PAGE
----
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Diagnosis of radiographically occult lumbar spondylolysis in young athletes by magnetic resonance imaging.

BACKGROUND: The early stages of spondylolysis are extremely difficult to diagnose on plain radiography. Although several studies have examined changes in active spondylolysis on magnetic resonance imaging (MRI), no studies to date have determined the onset frequency of active spondylolysis detectable on MRI but occult on plain radiography. Moreover, the clinical features of active spondylolysis described in the literature do not facilitate the differentiation of this condition from other causes of low back pain.

PURPOSE: This study aimed to evaluate the usefulness of MRI in diagnosing active spondylolysis early and in determining the prevalence of active spondylolysis in cases where findings were not detected on plain radiography. In addition, specific clinical features to aid in the early detection of active spondylolysis were evaluated.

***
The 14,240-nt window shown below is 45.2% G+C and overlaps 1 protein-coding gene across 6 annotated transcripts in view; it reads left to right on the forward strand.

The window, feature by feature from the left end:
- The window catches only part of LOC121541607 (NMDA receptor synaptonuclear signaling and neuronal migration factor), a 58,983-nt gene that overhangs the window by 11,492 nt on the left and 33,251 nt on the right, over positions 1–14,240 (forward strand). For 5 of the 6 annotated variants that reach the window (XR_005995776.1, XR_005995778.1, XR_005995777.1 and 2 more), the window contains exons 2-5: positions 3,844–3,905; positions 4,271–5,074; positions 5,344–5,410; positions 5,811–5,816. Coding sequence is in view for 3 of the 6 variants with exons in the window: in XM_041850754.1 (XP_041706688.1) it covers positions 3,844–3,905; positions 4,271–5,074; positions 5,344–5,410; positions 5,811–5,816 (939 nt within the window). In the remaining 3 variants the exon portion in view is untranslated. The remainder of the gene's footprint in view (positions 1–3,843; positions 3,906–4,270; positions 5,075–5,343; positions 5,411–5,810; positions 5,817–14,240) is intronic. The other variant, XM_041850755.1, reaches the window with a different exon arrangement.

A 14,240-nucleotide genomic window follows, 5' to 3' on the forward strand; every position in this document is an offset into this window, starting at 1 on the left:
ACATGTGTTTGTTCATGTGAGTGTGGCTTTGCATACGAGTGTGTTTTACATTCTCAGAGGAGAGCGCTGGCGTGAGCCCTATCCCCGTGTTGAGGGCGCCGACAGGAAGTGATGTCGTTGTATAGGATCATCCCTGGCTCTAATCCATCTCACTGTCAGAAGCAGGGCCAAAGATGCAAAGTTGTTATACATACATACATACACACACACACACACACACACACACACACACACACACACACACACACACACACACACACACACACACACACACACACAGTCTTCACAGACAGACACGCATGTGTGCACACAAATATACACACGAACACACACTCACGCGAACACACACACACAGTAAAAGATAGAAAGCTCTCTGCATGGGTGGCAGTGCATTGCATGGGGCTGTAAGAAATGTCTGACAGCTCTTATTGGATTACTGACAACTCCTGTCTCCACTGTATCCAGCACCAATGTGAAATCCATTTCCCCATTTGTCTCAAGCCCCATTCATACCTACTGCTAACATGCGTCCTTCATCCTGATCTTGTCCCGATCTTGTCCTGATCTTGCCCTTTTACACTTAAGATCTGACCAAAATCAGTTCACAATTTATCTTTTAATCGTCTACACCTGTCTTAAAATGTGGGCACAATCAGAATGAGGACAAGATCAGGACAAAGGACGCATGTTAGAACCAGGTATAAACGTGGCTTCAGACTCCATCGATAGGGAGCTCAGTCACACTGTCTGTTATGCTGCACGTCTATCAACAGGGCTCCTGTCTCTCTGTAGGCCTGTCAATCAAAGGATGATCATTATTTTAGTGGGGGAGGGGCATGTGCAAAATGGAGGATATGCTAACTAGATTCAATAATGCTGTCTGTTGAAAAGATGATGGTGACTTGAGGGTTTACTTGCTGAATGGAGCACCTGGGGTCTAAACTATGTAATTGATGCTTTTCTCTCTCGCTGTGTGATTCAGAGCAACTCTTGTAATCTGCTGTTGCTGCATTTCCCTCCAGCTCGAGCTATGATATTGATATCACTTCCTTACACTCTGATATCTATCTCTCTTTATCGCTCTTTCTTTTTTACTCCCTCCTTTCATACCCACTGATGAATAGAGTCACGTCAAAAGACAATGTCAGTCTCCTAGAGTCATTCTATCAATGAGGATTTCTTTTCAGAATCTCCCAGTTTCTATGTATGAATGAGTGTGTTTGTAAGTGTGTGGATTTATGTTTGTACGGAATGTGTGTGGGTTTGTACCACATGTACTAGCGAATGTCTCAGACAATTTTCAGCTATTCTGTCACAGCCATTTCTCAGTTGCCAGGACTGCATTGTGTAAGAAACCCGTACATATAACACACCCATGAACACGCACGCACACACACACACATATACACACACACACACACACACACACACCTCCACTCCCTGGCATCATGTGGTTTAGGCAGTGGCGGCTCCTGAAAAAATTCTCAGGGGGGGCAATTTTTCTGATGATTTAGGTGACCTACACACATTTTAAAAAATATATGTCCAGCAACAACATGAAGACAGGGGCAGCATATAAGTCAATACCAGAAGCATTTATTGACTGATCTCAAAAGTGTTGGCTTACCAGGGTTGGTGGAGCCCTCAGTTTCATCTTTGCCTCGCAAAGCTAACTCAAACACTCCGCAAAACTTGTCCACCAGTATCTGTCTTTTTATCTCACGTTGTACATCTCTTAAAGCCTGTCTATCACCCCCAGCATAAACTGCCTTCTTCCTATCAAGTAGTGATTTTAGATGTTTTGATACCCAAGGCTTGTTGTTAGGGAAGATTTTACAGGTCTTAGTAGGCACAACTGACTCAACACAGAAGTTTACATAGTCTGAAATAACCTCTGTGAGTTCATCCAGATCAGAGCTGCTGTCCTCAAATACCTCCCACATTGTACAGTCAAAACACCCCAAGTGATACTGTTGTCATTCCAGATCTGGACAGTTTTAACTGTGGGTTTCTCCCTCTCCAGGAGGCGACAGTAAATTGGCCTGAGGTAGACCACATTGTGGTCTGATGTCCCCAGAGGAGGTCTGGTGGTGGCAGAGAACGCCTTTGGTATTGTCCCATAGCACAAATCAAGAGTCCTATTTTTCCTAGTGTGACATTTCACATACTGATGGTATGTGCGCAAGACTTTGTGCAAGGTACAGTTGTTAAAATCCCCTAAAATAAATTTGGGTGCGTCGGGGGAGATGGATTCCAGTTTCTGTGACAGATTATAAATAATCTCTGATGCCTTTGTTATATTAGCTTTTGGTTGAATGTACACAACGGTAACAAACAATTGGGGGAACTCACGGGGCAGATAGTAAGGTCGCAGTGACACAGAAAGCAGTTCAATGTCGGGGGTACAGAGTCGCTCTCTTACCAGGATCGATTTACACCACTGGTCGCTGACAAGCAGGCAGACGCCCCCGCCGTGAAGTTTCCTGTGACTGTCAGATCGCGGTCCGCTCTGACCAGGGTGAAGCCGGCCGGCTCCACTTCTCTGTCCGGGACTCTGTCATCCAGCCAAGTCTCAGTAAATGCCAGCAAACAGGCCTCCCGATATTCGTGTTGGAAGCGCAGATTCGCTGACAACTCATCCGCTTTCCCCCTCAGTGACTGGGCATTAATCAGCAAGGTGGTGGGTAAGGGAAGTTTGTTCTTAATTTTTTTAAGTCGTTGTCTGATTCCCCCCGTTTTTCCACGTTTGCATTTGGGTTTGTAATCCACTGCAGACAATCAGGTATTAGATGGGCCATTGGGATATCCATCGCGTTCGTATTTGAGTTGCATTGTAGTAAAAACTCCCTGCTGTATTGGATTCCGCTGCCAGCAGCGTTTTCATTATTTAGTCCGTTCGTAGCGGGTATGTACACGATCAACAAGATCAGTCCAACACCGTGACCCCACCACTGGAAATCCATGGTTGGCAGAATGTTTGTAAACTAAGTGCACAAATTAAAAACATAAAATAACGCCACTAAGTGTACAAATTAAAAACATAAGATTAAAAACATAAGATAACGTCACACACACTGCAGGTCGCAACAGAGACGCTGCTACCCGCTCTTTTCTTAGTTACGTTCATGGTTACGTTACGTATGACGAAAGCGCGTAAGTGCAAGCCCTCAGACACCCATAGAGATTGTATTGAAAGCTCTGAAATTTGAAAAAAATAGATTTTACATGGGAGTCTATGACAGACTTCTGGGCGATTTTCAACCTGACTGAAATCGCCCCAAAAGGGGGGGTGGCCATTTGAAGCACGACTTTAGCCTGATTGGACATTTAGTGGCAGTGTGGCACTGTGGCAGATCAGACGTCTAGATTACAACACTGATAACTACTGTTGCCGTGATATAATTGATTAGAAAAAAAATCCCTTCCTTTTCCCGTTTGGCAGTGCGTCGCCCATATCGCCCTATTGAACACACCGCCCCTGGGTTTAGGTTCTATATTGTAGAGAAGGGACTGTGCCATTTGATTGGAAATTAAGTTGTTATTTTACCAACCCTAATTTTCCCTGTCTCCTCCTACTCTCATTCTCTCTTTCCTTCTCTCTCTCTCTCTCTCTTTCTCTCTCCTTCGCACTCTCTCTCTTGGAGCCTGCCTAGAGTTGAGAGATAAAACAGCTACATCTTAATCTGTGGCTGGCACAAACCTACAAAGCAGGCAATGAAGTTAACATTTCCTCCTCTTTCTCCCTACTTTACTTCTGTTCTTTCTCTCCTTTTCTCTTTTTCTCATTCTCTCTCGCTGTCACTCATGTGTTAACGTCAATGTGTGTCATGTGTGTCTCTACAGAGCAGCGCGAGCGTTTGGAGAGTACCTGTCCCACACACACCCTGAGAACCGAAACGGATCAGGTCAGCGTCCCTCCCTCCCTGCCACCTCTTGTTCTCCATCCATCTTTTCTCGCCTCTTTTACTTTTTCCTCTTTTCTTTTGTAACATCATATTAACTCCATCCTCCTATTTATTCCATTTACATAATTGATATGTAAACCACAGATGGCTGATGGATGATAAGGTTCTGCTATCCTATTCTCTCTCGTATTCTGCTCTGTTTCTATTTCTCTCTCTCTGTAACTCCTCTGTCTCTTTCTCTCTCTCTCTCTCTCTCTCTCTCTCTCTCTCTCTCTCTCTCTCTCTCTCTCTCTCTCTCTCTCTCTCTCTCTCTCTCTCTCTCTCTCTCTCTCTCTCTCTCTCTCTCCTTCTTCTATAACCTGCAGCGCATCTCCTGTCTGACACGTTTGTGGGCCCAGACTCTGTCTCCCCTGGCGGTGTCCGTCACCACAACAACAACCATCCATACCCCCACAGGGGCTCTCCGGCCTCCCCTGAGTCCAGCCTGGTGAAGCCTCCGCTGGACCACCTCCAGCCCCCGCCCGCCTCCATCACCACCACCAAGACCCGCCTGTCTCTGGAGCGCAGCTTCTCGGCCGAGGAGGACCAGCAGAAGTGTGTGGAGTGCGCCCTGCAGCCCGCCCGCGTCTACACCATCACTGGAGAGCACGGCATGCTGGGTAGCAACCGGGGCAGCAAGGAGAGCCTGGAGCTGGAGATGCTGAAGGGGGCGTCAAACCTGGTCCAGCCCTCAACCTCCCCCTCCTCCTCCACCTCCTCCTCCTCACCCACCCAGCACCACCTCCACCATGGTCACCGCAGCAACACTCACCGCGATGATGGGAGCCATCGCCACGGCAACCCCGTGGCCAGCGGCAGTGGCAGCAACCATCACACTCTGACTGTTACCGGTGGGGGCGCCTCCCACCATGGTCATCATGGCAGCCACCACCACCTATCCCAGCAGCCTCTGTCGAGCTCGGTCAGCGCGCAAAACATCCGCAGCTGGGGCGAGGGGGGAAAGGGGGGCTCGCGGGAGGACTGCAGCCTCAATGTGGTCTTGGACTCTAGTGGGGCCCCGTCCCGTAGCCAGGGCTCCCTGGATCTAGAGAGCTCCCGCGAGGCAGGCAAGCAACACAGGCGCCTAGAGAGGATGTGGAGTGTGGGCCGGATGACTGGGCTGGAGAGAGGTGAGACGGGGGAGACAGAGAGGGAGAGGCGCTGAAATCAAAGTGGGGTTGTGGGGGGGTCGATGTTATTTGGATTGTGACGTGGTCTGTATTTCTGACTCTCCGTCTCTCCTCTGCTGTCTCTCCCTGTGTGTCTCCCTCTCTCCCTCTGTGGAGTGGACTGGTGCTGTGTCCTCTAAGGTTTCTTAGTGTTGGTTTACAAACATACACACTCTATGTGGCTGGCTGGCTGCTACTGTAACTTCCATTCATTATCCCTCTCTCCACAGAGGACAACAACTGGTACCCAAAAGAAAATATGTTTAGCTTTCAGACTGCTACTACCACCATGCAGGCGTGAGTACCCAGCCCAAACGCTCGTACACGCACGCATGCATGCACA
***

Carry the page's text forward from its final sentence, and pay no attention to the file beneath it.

STUDY DESIGN: Cohort study; Level of evidence, 3.

METHODS: Patients were 200 consecutive young athletes (144 boys and 56 girls; mean age, 14.1 ± 1.5 y) with low back pain. All patients were examined by plain radiography (188 with negative findings and 12 with unclear findings of spondylolysis) and MRI. Computed tomography (CT) was performed only for patients with high intensity changes of the pedicle observed on MRI. The presence or absence of low back pain was examined during lumbar spine extension and flexion. The Kemp test on the right and left sides and percussion of the vertebral spinous process were also performed.

RESULTS: Ninety-seven (48.5%) patients showed evidence of active spondylolysis on MRI, findings that had been missed by plain radiography. These pars defects were organized into the following categories based on CT findings: nonlysis stage, 52; very early stage, 37; late early stage, 22; progressive stage, 10; and terminal stage, 0. No significant physical examination factors were identified that could assist in the early detection of active spondylolysis.

CONCLUSION: The MRI results suggest a high rate of active spondylolysis in young athletes with low back pain who test negative for spondylolysis on plain radiography. Magnetic resonance imaging appears to be useful in the early diagnosis of active spondylolysis, especially as we found no significant physical examination factors that could assist in early detection.

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